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Hackers Find Fertile Ground in North America and in Stores, Trustwave Reports
June 20, 2017

By Jim Daly

North America remains by far the source of most data breaches investigated by Trustwave Holdings Inc., a big security-services and technology provider that operates worldwide, and the retail industry takes the lead in breaches despite the coming of EMV chip card payments to the U.S.

Those are two of many findings from Chicago-based Trustwave’s newly released 2017 Global Security Report. Trustwave compiled the 92-page report from “hundreds” of data-security incidents it investigated last year in 21 countries. The company would not release the exact number.

Some 49% of Trustwave-investigated data compromises occurred in North America, far more than No. 2 region Asia-Pacific, at 21%. A close third was Europe-Middle East-Africa at 20%, followed by Latin America and the Caribbean, 10%.

By industries compromised, retailers led the pack at 22% of incidents investigated, followed by the food-and-beverage industry at 20%, the finance and insurance sector at 14%, and hospitality, 12%. All other industries scored in the single digits.

And by environment, compromises of corporate and internal-network compromises accounted for 43% of Trustwave’s 2016 investigations, up from 40% in 2015, while point-of-sale incidents jumped to 31% from 22% the year before. E-commerce incidents fell to 26% from 38% in 2015.

“Incidents involving point-of-sale systems were most common in North America, which has been slow to adopt the Europay, MasterCard and Visa (EMV) chip standard for payment cards,” the report says. Citing Visa Inc. data, Trustwave noted that only 38% of U.S. storefronts could process EMV chip card transactions as of last November.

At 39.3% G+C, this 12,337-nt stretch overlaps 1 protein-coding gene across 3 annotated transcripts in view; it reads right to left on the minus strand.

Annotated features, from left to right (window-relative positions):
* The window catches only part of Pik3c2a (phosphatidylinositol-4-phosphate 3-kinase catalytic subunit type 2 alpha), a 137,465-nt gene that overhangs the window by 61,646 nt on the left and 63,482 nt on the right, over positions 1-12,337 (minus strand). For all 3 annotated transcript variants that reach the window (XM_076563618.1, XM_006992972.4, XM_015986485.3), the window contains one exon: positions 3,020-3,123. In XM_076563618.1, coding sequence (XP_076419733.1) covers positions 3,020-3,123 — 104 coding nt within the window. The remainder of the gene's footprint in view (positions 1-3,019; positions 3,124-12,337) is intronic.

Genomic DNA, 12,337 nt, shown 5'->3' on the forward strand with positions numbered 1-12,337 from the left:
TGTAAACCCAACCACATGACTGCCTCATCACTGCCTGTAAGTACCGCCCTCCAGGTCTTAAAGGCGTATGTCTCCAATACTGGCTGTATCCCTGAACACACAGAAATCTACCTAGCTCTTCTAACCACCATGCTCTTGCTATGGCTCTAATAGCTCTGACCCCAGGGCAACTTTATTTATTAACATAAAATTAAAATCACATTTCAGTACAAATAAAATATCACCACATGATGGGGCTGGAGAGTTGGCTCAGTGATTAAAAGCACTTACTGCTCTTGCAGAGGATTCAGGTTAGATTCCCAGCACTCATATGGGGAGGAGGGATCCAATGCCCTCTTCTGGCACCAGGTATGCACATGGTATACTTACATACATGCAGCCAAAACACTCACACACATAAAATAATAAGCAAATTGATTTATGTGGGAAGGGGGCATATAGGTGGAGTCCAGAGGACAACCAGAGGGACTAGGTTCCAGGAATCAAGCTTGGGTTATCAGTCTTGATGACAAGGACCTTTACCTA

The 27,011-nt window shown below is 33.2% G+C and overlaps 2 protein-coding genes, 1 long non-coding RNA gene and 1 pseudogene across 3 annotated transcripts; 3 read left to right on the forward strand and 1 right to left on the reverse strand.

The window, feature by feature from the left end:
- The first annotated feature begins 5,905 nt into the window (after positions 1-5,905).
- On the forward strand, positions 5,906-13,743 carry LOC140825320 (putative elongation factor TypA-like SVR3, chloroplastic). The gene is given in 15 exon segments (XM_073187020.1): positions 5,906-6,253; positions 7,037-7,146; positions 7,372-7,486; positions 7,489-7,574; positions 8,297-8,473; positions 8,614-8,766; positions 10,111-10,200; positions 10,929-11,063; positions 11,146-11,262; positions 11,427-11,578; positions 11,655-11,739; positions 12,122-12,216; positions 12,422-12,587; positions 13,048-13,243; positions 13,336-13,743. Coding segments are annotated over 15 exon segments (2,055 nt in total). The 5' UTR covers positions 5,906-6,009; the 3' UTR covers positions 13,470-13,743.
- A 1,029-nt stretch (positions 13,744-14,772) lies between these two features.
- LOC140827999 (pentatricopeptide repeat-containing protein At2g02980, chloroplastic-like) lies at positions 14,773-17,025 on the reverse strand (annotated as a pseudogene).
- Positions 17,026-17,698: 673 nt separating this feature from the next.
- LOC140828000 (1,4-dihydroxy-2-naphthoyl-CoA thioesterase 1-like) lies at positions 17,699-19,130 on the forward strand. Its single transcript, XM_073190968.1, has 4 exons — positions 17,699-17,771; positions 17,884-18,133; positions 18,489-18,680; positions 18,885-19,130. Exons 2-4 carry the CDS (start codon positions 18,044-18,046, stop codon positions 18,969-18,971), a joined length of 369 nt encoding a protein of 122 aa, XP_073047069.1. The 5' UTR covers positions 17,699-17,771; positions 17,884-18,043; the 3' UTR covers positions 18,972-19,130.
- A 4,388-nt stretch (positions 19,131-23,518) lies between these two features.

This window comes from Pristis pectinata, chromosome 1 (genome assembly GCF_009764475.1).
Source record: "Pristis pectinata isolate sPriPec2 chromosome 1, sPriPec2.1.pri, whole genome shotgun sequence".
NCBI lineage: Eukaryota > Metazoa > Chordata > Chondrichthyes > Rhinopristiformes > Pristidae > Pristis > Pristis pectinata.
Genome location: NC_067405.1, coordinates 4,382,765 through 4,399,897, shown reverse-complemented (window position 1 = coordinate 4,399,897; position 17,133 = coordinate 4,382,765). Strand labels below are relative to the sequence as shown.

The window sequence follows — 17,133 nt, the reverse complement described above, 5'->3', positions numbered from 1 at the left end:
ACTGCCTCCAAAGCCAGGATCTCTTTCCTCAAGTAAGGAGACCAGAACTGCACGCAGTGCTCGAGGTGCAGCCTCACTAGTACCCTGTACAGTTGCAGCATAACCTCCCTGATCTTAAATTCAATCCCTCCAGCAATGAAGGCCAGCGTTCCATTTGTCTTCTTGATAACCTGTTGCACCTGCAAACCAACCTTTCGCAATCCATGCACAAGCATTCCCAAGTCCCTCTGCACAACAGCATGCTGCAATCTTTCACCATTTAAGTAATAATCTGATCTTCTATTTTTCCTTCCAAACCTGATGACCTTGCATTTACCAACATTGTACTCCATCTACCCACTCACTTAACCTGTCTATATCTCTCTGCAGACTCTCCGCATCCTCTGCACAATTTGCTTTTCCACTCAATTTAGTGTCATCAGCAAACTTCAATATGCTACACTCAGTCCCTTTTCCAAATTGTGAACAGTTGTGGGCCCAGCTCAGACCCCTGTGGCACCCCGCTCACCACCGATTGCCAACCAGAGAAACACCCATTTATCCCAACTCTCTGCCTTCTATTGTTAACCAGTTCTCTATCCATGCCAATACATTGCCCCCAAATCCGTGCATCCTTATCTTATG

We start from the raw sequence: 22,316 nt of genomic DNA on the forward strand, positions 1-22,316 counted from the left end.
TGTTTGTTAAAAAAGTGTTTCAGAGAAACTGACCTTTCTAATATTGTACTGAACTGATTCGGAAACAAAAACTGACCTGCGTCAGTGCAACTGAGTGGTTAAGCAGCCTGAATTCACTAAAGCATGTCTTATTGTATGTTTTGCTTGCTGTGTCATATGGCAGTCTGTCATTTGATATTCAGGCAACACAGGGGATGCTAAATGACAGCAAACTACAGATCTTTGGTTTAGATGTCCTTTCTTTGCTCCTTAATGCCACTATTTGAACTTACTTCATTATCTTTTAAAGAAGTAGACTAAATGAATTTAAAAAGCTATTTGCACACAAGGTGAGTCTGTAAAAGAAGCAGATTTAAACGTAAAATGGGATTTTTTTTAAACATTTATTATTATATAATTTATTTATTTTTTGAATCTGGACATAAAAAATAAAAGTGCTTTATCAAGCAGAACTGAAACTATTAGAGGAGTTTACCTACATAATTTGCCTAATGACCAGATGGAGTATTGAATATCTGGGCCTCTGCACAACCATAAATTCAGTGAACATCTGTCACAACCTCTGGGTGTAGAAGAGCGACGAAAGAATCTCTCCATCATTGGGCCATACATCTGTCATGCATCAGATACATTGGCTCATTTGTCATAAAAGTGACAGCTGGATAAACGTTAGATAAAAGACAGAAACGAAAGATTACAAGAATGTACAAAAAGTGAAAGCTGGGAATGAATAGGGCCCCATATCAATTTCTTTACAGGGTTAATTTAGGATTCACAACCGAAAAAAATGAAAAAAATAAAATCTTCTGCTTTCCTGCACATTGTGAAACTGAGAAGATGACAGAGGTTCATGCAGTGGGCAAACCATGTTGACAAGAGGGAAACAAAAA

More than half the incidents Trustwave investigated targeted payment card data. They included magnetic-stripe data, also known as track data, at 33% of incidents, most from POS environments, and card-not-present data, mostly from e-commerce transactions, at 30%. Financial credentials such as user names and passwords for banks and other institutions accounted for 18%.

“As our data-breach investigations and threat intelligence show, attackers continue to evolve their tactics and focus on extreme paydays as cybercrime becomes more like genuine businesses,” Trustwave president and chief executive Robert J. McCullen said in a news release. “Meanwhile security skills and talent remain scarce. As an industry, we must continue to focus on key areas like threat detection and response, security scanning and testing, and cloud security services that provide meaningful layers of protection from constantly evolving threats.”

Regarding malicious software, Trustwave estimated that the cost to infect 1,000 computers with so-called malvertisements—online ads that can plant malware—was only $5, or less than 1 cent per machine, in 2016. Some 83% of malware samples Trustwave examined used obfuscation—techniques to disguise the software—while 36% used encryption.

Meanwhile, vendors patched 170 vulnerabilities in the most common database products last year, up from 139 in 2015, Trustwave said.

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